Sustainable Funding for Community Projects


The world of sustainable funding for community projects can be difficult to navigate and now more than ever with more competition for fewer opportunities, constant change in the political and economic climate and everything suddenly gone digital.

That’s why Corinna Hartwig dusted off her Funding Doctor coat to collaborate with us for a webinar about sustainable funding for community projects during Covid-19 and beyond.

Watch the webinar recording to learn your outputs from your outcomes and your crowdfunding from your community shares and much much more!

Watch the Workshop Here
Get the Slides

Some of Corinna’s top tips:

  1. Make a shopping list of everything you need, then cross off anything with a red pen that is a luxury or a “nice to have”. Then find out which of these you can beg, borrow and barter from your community. Anything that you can’t are your essential costs. 
  2. Make sure that you are telling the compelling story of your project, why it’s needed, who is benefiting and the amazing things you can do with funding. 
  3. Ensure that you have a wide diversity of funding streams to ensure that you aren’t putting all your eggs in one basket.
  4. Be specific about what you need, whether you’re applying for grants, looking for CSR (corporate social responsibility) support from businesses, or asking for individual donations.
  5. Remember that sometimes you can calculate the monetary value of volunteer time when calculating your income for match funding.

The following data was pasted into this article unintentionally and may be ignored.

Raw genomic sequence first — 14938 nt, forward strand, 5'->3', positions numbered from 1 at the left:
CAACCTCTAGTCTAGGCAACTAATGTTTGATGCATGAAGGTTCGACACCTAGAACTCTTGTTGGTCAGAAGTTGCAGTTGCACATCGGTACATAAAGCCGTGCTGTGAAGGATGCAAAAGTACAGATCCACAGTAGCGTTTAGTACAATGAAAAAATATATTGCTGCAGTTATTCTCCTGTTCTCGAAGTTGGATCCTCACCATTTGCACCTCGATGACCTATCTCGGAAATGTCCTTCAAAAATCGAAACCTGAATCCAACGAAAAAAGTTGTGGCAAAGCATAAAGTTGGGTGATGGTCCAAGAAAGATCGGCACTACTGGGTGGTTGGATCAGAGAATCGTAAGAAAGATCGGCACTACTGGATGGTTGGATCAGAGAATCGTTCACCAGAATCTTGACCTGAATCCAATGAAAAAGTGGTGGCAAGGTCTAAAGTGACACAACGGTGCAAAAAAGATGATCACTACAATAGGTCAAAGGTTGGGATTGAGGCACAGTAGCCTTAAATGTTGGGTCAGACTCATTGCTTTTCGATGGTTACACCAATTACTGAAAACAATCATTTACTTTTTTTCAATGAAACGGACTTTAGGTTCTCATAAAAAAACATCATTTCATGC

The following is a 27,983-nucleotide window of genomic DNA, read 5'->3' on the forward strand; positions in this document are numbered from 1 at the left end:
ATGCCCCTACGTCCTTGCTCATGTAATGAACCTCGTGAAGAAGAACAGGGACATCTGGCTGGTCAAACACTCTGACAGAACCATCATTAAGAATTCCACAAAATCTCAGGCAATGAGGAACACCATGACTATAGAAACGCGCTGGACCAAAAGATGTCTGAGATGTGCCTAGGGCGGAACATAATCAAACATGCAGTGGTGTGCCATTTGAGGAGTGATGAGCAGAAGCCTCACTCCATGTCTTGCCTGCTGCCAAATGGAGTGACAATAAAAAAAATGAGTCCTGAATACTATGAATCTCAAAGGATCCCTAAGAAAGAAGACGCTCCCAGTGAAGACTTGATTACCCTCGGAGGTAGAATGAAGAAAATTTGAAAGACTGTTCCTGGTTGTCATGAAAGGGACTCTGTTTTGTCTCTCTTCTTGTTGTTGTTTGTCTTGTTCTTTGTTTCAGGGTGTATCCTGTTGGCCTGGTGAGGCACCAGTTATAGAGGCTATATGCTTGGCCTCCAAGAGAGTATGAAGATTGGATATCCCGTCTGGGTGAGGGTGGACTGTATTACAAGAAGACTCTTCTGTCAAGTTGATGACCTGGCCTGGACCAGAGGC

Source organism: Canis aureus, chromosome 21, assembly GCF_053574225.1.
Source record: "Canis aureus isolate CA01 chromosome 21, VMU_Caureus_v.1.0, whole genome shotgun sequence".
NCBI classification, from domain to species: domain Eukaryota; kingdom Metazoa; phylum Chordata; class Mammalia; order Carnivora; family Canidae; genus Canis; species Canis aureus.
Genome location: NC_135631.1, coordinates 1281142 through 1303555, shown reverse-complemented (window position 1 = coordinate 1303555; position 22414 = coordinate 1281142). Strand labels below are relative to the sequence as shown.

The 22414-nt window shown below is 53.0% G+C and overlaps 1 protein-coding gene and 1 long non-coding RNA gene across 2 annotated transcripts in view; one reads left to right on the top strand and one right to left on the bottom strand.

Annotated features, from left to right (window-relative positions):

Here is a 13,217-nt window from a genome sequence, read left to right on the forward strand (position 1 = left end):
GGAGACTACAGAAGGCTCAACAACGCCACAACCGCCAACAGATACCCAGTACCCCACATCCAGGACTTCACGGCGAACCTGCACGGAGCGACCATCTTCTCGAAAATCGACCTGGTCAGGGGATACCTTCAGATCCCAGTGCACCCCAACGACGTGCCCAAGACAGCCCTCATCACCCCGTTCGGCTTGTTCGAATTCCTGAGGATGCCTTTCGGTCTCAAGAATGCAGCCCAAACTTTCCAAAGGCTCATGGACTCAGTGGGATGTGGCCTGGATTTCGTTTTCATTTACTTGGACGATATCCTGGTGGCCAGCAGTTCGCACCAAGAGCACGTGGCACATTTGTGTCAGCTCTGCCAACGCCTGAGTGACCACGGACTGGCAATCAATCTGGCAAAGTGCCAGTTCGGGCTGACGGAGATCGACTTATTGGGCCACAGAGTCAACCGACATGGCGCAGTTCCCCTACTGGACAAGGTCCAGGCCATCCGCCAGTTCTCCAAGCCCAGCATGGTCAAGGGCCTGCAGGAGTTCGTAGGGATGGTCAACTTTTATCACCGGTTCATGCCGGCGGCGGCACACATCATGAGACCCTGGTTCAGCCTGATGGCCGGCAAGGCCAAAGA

Find funding opportunities for your community project: 

  1. Search online “community grants”+ “your local council”
  2. Search online “procurement” + “your local council”
  3. Sites like Funding Central, Semble,, Office for Civil Society, MyCommunity, Community Foundations, Google Grants, Social Enterprise, Plunkett (for rural community shops, pubs or woodlands), Voluntary Arts.

Research proving your need and what your funders want:

  1. Use statistical research to underpin the need for your project using UK Census Data, the Atlas of Indices of Deprivation for England, the Office for National Statistics, and the NCVO Almanac
  2. If you are applying for council funding look at your local council’s website to find out what their strategic vision is for different areas e.g. wellbeing, community, environment…
  3. Look for information about what funders have already funded here or on their websites.  

Get help from:

  1. Your local council, you local CVS or Community Action Group
  2.  Know How Non-Profit, NCVO
  3. Charity Digital, Digital Charity Lab, for digital support 
  4. The media trust for social media and digital marketing
  5. Facebook and Linked-In Groups

Jargon Busters (from Cambridgeshire Community Foundation)

  • Grant – refers to the resources provided by CCF to accomplish the particular goals outlined in the grant application.
  • Project – this is the activity you do to accomplish the goals.
    • Examples of a project include an event (or series of events), provision of training, counselling,provision of facilities, etc,.
  • Outputs – the direct results of the project on beneficiaries. 
    • For example, the number of people who have attended an event, their demographics or diversity, achieved a particular qualification, received services/help, etc.
  • Outcomes – are generally changes in people, the environment, or the community (beneficiaries), that directly result from the activities. 
    • For example, this might be becoming more employable, food & shelter for the homeless, increased attendance at youth centres for young people, ethnic interaction events, etc.